Zimbabwean soldiers were searching parts of the capital for opposition supporters to detain after the disputed election, the main opposition party said Saturday, as elsewhere mourners gathered for a victim of Wednesday’s military crackdown — a woman shot in the back.
Nkululeko Sibanda, a top official in the Movement for Democratic Change party, spoke at a courthouse in Harare where more than 20 supporters accused of inciting public violence were told their bail hearing was pushed to Monday. Sibanda said they included people arrested on Thursday during a police raid on party headquarters.
“A lot of people are hiding,” Sibanda said. “It’s scarier than the Mugabe times.”
There was no independent confirmation of the allegation. President Emmerson Mnangagwa has said he wants to work with the opposition to rebuild the country after decades of repression under his former mentor, Robert Mugabe.
Sibanda said he was concerned that the government could try to implicate opposition supporters in the deaths of six people who were killed during the military crackdown in Harare. Soldiers opened fire on protesters, some of whom were rioting.
One of those killed was Sylvia Maphosa, a vendor. Hundreds of mourners gathered at her home on Saturday as relatives wept. The government paid for her funeral, according to her family and friends. Many mourners declined to talk to journalists.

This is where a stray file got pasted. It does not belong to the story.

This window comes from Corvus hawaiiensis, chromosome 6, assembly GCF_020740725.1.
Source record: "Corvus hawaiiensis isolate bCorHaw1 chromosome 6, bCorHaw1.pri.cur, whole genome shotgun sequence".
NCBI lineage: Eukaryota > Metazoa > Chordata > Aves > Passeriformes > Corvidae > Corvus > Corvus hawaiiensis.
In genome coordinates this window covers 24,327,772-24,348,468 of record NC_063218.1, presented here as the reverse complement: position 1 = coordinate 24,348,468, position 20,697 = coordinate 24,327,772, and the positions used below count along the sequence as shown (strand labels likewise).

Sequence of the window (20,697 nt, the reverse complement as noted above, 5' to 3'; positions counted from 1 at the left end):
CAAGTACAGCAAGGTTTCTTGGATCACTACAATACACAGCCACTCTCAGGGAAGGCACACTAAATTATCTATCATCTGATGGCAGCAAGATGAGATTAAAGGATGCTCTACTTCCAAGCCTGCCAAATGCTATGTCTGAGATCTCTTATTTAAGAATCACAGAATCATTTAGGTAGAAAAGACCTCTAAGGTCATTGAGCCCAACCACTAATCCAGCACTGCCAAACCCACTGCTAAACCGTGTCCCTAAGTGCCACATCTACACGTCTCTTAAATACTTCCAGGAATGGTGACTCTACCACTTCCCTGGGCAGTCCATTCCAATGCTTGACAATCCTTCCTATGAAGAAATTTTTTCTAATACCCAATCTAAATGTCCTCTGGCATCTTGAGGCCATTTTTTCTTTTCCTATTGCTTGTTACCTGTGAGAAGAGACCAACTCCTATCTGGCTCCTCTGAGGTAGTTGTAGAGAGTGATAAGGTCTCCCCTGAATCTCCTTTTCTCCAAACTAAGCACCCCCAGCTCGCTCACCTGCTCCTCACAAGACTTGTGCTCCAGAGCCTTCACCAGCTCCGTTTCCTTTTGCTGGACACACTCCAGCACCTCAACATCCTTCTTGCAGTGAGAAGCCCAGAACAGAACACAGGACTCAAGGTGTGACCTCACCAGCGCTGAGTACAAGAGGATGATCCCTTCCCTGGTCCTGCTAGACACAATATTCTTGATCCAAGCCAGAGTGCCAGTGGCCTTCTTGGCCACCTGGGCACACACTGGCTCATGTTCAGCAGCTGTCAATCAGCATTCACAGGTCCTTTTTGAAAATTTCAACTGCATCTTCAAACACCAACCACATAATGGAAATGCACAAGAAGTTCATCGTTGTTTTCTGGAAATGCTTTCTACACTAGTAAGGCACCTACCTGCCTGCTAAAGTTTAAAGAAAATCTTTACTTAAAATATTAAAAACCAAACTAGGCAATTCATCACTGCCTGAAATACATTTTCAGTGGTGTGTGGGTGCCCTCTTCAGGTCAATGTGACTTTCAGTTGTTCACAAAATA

As riot police circulated in the capital, supporters of opposition leader Nelson Chamisa urged him to keep fighting a day after he forcefully rejected Mnangagwa’s election victory and alleged manipulation. Zimbabwe’s electoral commission has said the president won with 50.8 percent of the vote while Chamisa received 44.3 percent.
Chamisa has said the opposition’s own count shows he won the vote and that they would challenge the election results in court. “We’re doing all to secure your vote & defend your WILL,” he said Saturday on Twitter.
“What we want Mr. Nelson Chamisa to do for us is to not give up on our vote,” said one supporter in the capital, Tisi Habis. “No matter what the (Zimbabwe Electoral Commission) says, Mr. Chamisa is our president.”
International election observers who were invited by Mnangagwa’s government after years of being banned by Mugabe were pulling out after issuing mixed reports on Monday’s vote.
While the election itself was called peaceful, the observers expressed concern over the lack of transparency in the voters’ roll and the “extreme bias” of state-run media in favor of Mnangagwa. And in a joint statement the observers criticized the military’s “excessive” use of force.
A credible election is a crucial step for lifting international sanctions and attracting badly needed foreign investment in Zimbabwe’s long-collapsed economy.
Mnangagwa on Friday claimed the vote had been free and fair, praising the “unprecedented flowering of freedom and democracy in our beloved homeland” while saying he wanted an independent investigation into the deadly unrest.
Britain’s minister for Africa on Saturday said the government was “deeply concerned by the violence following the elections and the disproportionate response from the security forces.”
The U.S. State Department late Friday encouraged the release of fully transparent election results and said anyone with grievances should pursue them through legal channels, adding that “we encourage all political leaders to show magnanimity in victory and graciousness in defeat.”
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